Thursday, February 25, 2016

School Days

            Several days ago, I posted on Face Book a black and white photograph of the fire that consumed the old Poplar Run School. A huge column of black smoke rose as the tar paper roof melted and burned. The building was located between Normalville and Indian Head, Pennsylvania where the Poplar Run Road intersected with Route 711.
            The one room, white washed clapboard school building wore a hand hewn sandstone block foundation. Eight steps made of the same stone were inserted into the earthen bank to allow easy access to the hollow where the school was nestled.
            There was just enough room for the teacher to park her car on the berm and still permit the flow of traffic on Route 711. Every weekday, Miss Ora Woomer would descend those stairs and open up the school. Cold days she would start the fire in the pot bellied stove and on warn days, she would raise the windows to allow the air to circulate and cool the uninsulated building.
            Ora was a roly-poly short statured woman with close cropped gray hair, wearing glasses only when she was in the classroom. The heels of her black lace up shoes would tap as she crossed the wooden floor.
            To one side of the school was the coal and kindling shed. It was the responsibility of the older boys to keep the coal scuttle filled and that there was kindling to start the fire for the next morning. At the rear of the building were the two privies, little more than latrines. There was one for the girls and one for the boys. Peeping was discouraged, but it didn’t always deter the more ambitious.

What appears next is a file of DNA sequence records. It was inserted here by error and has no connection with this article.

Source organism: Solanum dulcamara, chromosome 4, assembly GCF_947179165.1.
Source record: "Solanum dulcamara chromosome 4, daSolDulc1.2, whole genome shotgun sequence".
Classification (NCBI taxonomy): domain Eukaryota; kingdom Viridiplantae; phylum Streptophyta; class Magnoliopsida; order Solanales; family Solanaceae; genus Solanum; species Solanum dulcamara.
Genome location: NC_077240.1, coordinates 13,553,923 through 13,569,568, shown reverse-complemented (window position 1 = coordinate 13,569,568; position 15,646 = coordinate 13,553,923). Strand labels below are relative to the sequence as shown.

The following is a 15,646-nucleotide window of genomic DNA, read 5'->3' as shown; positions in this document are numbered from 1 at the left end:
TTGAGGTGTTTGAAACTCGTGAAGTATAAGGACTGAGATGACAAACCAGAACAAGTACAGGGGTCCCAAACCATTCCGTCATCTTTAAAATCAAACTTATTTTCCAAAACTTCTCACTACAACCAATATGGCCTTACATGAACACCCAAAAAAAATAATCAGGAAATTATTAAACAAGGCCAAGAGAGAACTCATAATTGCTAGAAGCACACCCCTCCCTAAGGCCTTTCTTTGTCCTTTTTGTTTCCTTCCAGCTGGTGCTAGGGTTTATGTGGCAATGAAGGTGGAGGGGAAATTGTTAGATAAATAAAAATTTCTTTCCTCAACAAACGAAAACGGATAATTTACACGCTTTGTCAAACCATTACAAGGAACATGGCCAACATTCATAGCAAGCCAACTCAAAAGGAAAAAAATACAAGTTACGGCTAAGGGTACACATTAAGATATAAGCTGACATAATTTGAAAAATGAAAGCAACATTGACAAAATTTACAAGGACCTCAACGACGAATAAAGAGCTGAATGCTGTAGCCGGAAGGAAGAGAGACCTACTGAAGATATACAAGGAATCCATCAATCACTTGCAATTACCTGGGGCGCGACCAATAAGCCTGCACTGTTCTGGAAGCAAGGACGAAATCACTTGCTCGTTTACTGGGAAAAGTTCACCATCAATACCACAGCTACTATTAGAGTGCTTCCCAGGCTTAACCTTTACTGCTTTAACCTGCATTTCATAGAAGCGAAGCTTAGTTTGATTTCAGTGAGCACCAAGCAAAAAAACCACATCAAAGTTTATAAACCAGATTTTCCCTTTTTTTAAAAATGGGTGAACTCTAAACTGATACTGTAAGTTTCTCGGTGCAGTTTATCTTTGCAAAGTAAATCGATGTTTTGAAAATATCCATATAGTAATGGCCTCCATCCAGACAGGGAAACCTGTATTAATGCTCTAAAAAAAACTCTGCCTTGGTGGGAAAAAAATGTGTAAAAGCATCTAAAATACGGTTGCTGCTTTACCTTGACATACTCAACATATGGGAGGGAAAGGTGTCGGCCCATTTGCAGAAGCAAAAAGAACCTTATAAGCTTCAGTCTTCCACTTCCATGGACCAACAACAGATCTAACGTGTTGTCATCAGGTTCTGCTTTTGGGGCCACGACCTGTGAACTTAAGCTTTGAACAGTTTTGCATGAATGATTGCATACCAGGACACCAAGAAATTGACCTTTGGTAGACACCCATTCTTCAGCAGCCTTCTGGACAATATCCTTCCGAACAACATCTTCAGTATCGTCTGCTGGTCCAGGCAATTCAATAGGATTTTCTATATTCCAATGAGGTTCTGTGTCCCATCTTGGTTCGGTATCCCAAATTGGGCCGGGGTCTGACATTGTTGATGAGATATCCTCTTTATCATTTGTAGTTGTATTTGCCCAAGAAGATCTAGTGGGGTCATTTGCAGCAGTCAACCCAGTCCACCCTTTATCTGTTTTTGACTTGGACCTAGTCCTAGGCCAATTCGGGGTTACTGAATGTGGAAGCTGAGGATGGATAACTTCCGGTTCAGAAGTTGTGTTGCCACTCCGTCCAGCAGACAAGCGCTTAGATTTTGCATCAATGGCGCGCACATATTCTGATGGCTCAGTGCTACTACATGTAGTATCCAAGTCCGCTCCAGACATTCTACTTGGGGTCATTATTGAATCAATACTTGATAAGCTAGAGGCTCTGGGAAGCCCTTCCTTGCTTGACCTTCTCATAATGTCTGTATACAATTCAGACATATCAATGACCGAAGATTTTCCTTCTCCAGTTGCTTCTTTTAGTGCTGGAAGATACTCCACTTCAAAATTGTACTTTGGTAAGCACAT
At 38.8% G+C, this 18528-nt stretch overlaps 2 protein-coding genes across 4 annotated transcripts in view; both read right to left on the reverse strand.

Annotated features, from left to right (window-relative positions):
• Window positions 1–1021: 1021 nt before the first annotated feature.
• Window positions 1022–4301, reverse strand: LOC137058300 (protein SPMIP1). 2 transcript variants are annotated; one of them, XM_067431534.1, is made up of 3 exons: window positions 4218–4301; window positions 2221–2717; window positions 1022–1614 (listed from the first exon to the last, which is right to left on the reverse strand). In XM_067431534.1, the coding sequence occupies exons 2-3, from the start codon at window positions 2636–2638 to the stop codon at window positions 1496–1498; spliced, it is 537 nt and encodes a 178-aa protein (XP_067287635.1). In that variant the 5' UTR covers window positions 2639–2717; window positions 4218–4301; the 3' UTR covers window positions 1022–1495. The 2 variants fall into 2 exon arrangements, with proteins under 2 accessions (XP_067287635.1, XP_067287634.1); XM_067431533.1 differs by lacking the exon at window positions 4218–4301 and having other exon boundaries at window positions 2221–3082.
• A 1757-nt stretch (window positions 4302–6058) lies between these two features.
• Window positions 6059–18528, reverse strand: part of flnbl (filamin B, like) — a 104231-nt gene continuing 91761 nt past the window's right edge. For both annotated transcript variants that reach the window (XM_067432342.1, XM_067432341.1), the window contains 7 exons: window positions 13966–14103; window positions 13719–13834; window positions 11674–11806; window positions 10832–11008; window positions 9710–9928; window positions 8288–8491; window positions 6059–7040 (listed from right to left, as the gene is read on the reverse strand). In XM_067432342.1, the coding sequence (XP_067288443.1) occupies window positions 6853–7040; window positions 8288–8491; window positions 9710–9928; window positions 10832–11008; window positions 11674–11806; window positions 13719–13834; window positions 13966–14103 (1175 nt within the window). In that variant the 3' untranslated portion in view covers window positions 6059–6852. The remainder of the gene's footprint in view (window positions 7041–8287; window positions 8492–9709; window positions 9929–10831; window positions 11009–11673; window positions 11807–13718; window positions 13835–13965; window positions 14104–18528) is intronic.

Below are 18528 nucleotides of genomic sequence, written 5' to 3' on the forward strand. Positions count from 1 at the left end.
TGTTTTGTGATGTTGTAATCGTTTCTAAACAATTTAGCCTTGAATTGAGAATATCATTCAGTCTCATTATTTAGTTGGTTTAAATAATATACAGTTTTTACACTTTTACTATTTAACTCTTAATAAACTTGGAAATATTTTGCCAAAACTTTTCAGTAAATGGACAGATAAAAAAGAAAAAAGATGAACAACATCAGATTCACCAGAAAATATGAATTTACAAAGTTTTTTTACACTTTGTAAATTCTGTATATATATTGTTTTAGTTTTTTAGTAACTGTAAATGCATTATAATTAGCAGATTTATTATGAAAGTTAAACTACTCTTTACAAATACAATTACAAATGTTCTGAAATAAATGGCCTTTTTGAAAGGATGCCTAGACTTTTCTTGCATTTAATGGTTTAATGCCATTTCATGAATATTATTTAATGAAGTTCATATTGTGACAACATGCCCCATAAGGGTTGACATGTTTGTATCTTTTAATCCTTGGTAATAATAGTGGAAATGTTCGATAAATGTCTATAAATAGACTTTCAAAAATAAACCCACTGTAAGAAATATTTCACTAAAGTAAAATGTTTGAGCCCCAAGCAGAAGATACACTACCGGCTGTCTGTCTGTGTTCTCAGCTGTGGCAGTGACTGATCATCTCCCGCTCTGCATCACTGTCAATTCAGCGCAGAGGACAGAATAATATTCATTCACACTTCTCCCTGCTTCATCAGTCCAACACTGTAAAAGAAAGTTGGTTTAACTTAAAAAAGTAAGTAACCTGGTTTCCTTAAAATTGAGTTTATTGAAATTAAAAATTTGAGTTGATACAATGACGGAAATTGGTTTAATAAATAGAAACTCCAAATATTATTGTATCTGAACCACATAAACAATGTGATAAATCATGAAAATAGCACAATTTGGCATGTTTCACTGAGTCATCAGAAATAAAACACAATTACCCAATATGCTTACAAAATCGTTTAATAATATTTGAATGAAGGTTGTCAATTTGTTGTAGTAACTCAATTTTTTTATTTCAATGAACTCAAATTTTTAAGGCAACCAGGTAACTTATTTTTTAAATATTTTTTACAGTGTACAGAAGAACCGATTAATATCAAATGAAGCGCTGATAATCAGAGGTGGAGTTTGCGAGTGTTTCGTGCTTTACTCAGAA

Recess was always a much anticipated event where the boys would disappear into the woods that surrounded the school lawn. It was mostly a game of cowboys and Indians. Occasionally, someone would get tied to a tree, unable to respond to the bell announcing that recess was over. When Ora would discover that a child was missing, she would send out a search party, extending recess for nearly another hour, until the “lost” child could be found.
            All of these stories were shared with me by the neighbor boys. If the Poplar Run School would have stayed open for one more year, I would have joined those who could claim that they attended a one room school. I did get Miss Ora Woomer as a teacher in third grade. It was in the newly built Springfield Elementary School

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